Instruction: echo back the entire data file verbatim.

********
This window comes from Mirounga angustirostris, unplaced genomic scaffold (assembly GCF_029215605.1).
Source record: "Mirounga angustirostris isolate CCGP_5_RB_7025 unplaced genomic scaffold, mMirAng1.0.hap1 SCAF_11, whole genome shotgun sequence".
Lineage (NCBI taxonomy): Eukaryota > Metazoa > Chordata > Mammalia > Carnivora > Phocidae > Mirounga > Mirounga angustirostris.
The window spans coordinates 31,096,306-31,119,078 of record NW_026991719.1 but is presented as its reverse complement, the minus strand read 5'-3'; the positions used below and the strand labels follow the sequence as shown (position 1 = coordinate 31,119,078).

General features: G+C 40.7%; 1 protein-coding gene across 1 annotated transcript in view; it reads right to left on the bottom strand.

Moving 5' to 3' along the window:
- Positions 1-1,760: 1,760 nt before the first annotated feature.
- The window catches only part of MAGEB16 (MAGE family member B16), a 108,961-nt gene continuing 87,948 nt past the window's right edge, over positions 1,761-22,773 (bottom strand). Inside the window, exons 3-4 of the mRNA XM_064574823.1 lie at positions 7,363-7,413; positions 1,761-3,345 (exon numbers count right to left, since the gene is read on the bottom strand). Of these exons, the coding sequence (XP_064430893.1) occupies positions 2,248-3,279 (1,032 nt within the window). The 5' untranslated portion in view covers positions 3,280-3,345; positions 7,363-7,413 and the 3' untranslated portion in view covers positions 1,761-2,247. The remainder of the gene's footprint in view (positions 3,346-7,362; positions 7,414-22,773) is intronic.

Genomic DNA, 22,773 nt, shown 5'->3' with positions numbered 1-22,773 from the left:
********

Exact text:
This window comes from Mirounga angustirostris, unplaced genomic scaffold (assembly GCF_029215605.1).
Source record: "Mirounga angustirostris isolate CCGP_5_RB_7025 unplaced genomic scaffold, mMirAng1.0.hap1 SCAF_11, whole genome shotgun sequence".
Lineage (NCBI taxonomy): Eukaryota > Metazoa > Chordata > Mammalia > Carnivora > Phocidae > Mirounga > Mirounga angustirostris.
The window spans coordinates 31,096,306-31,119,078 of record NW_026991719.1 but is presented as its reverse complement, the minus strand read 5'-3'; the positions used below and the strand labels follow the sequence as shown (position 1 = coordinate 31,119,078).

General features: G+C 40.7%; 1 protein-coding gene across 1 annotated transcript in view; it reads right to left on the bottom strand.

Moving 5' to 3' along the window:
- Positions 1-1,760: 1,760 nt before the first annotated feature.
- The window catches only part of MAGEB16 (MAGE family member B16), a 108,961-nt gene continuing 87,948 nt past the window's right edge, over positions 1,761-22,773 (bottom strand). Inside the window, exons 3-4 of the mRNA XM_064574823.1 lie at positions 7,363-7,413; positions 1,761-3,345 (exon numbers count right to left, since the gene is read on the bottom strand). Of these exons, the coding sequence (XP_064430893.1) occupies positions 2,248-3,279 (1,032 nt within the window). The 5' untranslated portion in view covers positions 3,280-3,345; positions 7,363-7,413 and the 3' untranslated portion in view covers positions 1,761-2,247. The remainder of the gene's footprint in view (positions 3,346-7,362; positions 7,414-22,773) is intronic.

Genomic DNA, 22,773 nt, shown 5'->3' with positions numbered 1-22,773 from the left: